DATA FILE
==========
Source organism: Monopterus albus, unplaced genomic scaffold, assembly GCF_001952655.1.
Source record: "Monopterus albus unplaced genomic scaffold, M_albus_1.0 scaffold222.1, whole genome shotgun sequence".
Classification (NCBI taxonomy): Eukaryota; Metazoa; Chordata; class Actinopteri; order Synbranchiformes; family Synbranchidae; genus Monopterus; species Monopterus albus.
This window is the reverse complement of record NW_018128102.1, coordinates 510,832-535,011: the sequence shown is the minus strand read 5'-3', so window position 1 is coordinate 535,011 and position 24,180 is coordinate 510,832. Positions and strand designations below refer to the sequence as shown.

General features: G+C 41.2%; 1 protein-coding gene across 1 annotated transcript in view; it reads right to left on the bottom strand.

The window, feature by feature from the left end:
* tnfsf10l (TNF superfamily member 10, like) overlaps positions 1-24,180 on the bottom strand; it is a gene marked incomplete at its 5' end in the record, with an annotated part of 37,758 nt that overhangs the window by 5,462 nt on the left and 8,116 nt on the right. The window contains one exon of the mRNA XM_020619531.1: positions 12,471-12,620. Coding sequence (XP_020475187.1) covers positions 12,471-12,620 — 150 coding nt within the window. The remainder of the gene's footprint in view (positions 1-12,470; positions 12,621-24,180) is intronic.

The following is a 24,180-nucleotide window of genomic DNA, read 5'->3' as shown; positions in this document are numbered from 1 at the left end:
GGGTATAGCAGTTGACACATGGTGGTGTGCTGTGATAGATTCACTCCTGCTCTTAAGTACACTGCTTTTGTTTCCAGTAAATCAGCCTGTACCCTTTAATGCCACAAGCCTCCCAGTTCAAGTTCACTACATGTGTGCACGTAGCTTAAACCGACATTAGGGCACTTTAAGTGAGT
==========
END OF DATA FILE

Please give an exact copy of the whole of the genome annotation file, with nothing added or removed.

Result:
Source organism: Monopterus albus, unplaced genomic scaffold, assembly GCF_001952655.1.
Source record: "Monopterus albus unplaced genomic scaffold, M_albus_1.0 scaffold222.1, whole genome shotgun sequence".
Classification (NCBI taxonomy): Eukaryota; Metazoa; Chordata; class Actinopteri; order Synbranchiformes; family Synbranchidae; genus Monopterus; species Monopterus albus.
This window is the reverse complement of record NW_018128102.1, coordinates 510,832-535,011: the sequence shown is the minus strand read 5'-3', so window position 1 is coordinate 535,011 and position 24,180 is coordinate 510,832. Positions and strand designations below refer to the sequence as shown.

General features: G+C 41.2%; 1 protein-coding gene across 1 annotated transcript in view; it reads right to left on the bottom strand.

The window, feature by feature from the left end:
* tnfsf10l (TNF superfamily member 10, like) overlaps positions 1-24,180 on the bottom strand; it is a gene marked incomplete at its 5' end in the record, with an annotated part of 37,758 nt that overhangs the window by 5,462 nt on the left and 8,116 nt on the right. The window contains one exon of the mRNA XM_020619531.1: positions 12,471-12,620. Coding sequence (XP_020475187.1) covers positions 12,471-12,620 — 150 coding nt within the window. The remainder of the gene's footprint in view (positions 1-12,470; positions 12,621-24,180) is intronic.

The following is a 24,180-nucleotide window of genomic DNA, read 5'->3' as shown; positions in this document are numbered from 1 at the left end:
GGGTATAGCAGTTGACACATGGTGGTGTGCTGTGATAGATTCACTCCTGCTCTTAAGTACACTGCTTTTGTTTCCAGTAAATCAGCCTGTACCCTTTAATGCCACAAGCCTCCCAGTTCAAGTTCACTACATGTGTGCACGTAGCTTAAACCGACATTAGGGCACTTTAAGTGAGT